Samuel Edmund Coffey said he isn’t sure what possessed him to steal two election campaign signs in broad daylight last weekend, but the 72-year-old Bedford County native is facing two petit larceny charges stemming from his act of civil disobedience.

Bedford County Sheriff Michael Brown announced at a Friday news conference Coffey was charged with stealing two signs supporting Tammy Parker. Parker represents District 7, is chairwoman of the board of supervisors and is running in the June 9 Republican primary against District 7 school board representative Kevin Willis.

Investigators identified Coffey as a suspect in the case when they received a phone-call tip Thursday. Coffey, of Lankford Mill Road, admitted to investigators he stole the signs on Centerville and Goode roads. He was not arrested.

“I was headed to Forest last Saturday and I saw those two signs; and the county supervisors — several of them, not just Tammy Parker, but she’s in my district — but several of them do not listen to the will of the people,” Coffey said in a phone interview Friday.

Coffey said he tried to be active and tuned-in to local politics over the years, but he feels the board of supervisors isn’t in touch with its constituents.

“The reason I haven’t been to any meetings lately is because nobody listens, except very few. They do what they want. … When the citizens aren’t listened to, there’s no democracy; and maybe if we can get new supervisors, we can get a bit of democracy,” Coffey said.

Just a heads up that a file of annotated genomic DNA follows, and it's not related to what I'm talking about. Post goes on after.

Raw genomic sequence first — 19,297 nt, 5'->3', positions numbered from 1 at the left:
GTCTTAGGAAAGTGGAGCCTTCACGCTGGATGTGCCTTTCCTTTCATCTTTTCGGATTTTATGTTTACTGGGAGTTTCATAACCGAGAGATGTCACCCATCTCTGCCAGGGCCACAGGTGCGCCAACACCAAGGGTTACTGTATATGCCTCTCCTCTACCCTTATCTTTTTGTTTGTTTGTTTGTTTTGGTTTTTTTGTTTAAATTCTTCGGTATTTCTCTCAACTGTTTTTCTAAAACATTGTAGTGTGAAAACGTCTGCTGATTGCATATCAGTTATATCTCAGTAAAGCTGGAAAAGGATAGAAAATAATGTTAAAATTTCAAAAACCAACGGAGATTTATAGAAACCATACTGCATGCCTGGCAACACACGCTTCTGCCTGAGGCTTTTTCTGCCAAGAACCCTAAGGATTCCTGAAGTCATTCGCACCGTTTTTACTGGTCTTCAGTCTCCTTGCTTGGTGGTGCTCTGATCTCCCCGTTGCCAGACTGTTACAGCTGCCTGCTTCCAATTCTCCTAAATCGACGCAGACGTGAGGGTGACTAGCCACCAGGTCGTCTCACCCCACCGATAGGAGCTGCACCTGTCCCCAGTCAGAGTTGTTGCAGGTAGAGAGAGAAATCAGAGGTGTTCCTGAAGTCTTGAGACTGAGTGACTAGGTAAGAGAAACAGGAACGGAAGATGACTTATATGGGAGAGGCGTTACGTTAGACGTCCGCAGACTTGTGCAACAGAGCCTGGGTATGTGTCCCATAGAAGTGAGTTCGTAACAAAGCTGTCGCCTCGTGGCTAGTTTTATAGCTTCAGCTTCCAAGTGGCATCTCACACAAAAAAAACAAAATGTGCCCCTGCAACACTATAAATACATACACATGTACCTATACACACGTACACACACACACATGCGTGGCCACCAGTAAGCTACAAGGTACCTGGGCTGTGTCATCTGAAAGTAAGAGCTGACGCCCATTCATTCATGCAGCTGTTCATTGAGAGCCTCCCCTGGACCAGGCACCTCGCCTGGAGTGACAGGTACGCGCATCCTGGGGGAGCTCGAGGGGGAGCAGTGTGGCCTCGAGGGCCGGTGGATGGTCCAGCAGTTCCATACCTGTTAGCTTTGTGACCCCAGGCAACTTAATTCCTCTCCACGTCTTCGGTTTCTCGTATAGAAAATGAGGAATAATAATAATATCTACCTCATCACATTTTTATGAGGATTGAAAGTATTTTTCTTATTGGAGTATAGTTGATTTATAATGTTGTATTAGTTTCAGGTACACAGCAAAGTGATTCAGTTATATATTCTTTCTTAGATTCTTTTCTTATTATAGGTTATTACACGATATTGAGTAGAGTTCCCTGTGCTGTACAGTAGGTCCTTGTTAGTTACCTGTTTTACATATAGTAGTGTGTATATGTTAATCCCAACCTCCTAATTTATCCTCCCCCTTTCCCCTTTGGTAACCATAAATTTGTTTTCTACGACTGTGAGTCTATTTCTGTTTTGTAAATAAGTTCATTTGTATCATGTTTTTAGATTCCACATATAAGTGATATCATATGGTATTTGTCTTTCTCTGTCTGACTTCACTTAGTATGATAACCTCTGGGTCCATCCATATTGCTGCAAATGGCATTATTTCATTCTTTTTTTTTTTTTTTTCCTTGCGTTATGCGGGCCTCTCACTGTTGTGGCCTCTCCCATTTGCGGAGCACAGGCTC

When asked if stealing peoples’ political signs was democratic in nature, Coffey noted his position was “counter intuitive, but I guess just grabbing those two signs was a matter of irritation.”

The cost of the signs — which Coffey recycled — didn’t cross his mind when he grabbed them from the side of the road. Coffey said he was unaware candidates pay for their signs until authorities informed him Thursday.

“Well, I was told that. … I just grabbed those two and didn’t even think about it,” he said.

A total of 13 Tammy Parker signs of various sizes were reported stolen in the town and county over the last several weeks, Brown said.

“I’ve spoken with other candidates and they all have signs missing,” he said.

The department plans to use cameras in areas with contested political races where people might be tempted to steal signs. Brown encouraged residents to notify authorities if they see someone taking a sign that isn’t on a road right-of-way.

“It costs these candidates money, and stealing is stealing. Some people say, ‘Well, it’s just a sign.’ It’s not just a sign. It’s the theft of a sign,” Brown said.

Coffey said he regrets stealing the signs. “It seems to have not only cost [Parker] her signs, it caused a lot of hassle, too,” he said.

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